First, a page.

Sometimes a simple gesture means so much.
November is the month in which America officially honors her veterans, and the tributes range from basic "thank yous" for serving to Veterans Day parades and ceremonies.
As it does with all of us, time eventually claims those who served, and sometimes our former military men and women pass quietly, almost unnoticed, almost forgotten.
However there is a program that ensures that departed veterans, regardless of family or economic status, are honored for their sacrifice and sent on their final journey with a meaningful gesture of respect and gratitude.
The Last Salute is a program adopted and funded by the Arkansas Hospice Foundation, with a gift from a former veteran, in which deceased veterans are honored with a simple ceremony as their remains are taken from the premises.
"We do have many veterans who don’t have money for funerals and they worry about what happens when they die," said philanthropist Renie Rule, the foundation’s executive director.
"So maybe this is one way we can assure them ‘We got ya. We got ya.’"
Deceased veterans are draped in a specially made American flag and honored with the playing of Taps, which brings hospice work to a standstill and people, sometimes even the wheelchair bound, to their feet. It’s a respectful sendoff to those who gave much and were willing to sacrifice all, Rule said.
"It’s one of the most inspiring things I’ve ever seen," Rule said. "Men and women who have been in bed for days will come to the door or get up out of their wheelchair. Every person in the hospice has a hand over their heart."
The Last Salute not only is a meaningful gesture, it can serve to reassure other veterans that, when their time comes, they too will not be forgotten.
"I can’t help but think somewhere in their minds they also see that’s what will happen to them. They too will leave here with dignity," Rule said.
Veterans face higher than average rates of homelessness, unemployment and suicide, while many struggle with combat-related disabilities or post traumatic stress. Generations of service men and women bear their burdens silently, unwilling or unable to speak about their experiences.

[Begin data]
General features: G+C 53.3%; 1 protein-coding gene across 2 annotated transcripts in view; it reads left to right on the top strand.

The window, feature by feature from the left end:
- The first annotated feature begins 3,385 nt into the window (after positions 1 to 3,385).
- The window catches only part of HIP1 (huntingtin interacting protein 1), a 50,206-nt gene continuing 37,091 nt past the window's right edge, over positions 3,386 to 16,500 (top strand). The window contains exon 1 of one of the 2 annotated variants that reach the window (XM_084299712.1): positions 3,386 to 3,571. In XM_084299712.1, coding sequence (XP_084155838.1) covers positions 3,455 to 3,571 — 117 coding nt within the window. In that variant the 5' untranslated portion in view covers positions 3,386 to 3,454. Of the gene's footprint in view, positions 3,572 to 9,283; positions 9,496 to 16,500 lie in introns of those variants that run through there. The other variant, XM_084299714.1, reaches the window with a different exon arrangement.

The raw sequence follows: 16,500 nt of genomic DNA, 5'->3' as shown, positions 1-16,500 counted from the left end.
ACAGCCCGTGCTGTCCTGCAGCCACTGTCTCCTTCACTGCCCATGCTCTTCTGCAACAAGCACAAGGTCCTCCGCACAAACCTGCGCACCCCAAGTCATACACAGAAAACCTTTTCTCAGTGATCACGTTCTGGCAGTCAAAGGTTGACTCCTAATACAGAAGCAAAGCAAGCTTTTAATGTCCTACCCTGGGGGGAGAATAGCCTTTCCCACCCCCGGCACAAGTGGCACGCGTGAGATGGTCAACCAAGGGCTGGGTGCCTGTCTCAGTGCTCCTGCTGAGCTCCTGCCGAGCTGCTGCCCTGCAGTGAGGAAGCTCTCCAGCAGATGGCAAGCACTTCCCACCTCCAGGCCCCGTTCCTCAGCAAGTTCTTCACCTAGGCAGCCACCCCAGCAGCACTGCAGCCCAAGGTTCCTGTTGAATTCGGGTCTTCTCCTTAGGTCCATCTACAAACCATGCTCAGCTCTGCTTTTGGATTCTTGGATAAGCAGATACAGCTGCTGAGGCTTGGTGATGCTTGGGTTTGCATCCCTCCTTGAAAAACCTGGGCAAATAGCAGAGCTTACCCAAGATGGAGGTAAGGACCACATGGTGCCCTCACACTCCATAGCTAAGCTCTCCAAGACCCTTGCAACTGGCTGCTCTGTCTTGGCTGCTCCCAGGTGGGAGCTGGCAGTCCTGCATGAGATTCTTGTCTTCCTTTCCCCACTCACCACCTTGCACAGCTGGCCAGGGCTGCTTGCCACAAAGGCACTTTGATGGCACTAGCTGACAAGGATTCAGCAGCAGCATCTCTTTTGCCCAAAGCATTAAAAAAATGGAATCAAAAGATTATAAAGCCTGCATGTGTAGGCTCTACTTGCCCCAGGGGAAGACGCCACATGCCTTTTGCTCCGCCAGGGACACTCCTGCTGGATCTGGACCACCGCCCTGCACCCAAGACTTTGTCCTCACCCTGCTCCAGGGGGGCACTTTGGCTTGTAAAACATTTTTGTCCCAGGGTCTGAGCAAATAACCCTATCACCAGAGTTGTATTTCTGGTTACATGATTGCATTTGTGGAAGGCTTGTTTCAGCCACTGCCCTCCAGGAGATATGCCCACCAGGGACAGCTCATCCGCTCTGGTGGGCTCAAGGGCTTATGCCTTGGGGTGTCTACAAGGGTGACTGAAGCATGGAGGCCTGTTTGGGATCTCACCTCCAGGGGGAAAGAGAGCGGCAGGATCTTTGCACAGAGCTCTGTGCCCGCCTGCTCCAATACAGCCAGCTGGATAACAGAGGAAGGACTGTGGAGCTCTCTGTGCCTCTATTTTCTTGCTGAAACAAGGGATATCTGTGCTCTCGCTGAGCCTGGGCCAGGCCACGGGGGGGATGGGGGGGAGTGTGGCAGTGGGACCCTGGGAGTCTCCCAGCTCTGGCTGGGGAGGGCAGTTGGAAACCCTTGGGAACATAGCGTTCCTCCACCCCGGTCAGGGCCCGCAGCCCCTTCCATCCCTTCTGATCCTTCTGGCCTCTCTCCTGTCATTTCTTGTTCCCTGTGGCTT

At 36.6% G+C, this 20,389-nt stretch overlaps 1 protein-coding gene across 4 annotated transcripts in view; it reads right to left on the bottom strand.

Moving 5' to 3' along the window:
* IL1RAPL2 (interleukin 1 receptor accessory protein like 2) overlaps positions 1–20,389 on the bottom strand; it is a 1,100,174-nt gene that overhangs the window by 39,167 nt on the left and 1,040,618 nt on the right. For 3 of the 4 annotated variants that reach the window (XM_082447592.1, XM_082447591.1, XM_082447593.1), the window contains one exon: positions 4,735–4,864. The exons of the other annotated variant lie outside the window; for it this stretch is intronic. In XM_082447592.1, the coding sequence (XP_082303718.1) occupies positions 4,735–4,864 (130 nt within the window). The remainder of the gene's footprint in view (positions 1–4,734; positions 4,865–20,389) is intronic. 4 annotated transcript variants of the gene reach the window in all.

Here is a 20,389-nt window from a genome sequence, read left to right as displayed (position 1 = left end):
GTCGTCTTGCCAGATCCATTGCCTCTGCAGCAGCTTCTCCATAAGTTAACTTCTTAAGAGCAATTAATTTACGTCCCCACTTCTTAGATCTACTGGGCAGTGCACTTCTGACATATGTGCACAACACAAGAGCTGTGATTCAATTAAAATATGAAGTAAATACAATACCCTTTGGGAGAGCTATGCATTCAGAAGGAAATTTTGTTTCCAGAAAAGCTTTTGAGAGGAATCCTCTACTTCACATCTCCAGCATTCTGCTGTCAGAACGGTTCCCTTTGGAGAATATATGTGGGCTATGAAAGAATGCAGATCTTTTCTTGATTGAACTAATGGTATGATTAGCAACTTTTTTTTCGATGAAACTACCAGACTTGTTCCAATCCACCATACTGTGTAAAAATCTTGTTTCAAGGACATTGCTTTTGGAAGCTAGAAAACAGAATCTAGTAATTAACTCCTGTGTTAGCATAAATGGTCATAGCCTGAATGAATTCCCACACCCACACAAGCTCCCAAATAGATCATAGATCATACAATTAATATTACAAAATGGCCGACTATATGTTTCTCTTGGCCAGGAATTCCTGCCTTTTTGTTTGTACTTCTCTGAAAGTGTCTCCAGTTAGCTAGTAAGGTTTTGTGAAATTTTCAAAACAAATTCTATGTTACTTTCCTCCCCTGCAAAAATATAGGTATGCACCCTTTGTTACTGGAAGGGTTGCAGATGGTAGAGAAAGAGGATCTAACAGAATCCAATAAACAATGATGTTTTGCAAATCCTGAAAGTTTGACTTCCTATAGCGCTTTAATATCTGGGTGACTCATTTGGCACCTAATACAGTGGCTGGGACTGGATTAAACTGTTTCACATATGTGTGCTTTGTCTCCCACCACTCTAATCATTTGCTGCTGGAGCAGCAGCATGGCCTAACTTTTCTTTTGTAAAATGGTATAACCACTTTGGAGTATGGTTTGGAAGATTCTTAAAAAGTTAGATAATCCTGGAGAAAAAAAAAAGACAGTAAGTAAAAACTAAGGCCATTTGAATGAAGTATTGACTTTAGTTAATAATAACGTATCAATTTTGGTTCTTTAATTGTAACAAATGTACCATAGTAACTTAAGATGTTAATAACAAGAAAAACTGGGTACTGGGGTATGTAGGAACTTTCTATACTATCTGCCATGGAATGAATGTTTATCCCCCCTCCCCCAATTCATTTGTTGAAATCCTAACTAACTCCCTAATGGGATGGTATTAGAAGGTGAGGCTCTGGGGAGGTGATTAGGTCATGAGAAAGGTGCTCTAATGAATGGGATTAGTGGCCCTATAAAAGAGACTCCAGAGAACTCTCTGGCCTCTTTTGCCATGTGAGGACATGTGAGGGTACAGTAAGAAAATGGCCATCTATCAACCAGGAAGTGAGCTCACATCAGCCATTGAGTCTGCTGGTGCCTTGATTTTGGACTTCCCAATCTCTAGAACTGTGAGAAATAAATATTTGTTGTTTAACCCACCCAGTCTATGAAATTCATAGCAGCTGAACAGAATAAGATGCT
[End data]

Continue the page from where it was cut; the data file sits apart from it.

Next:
Rule noted that veterans comprise one of every four deaths in the United States.
"What often happens in the hospice associations or veterans hospitals … if a veteran dies, many of them don’t have family or don’t have very many resources," Rule said. "It’s a sad situation with our veterans throughout the country and not in just in Arkansas."
From veterans hospitals around the country to the Mayo Clinic, Last Salute or Final Salute programs are in place to say a final thank you to those who bore their burdens on behalf of their nation. With a gift from Russellville philanthropist and veteran Harvey Young, a former school superintendent, the Arkansas Hospice Foundation has funded its Last Salute for close to a year, under the umbrella of its Committed to Veterans program.
The flags are specially made in Washington D.C. and already on hand, and inpatient personnel are trained to carry out the Last Salute ceremony. When next of kin can be notified, families are often part of the ceremony.
"You can imagine it’s very meaningful when you watch this family walking out, pushing their son or daughter, with this flag draped over them instead of going out the back door with a sheet draped over them," Rule said.
Rule said the program has yet to reach Arkansas’ veterans hospitals but she hopes it will continue to grow and expand and serve as another way to enlighten people about the needs of America’s former service members.
"To us it’s all a part of retraining at least our small part of society to learn about veterans, how they are at the end of their lives, struggling at the end of their lives with different things than most people are," Rule said.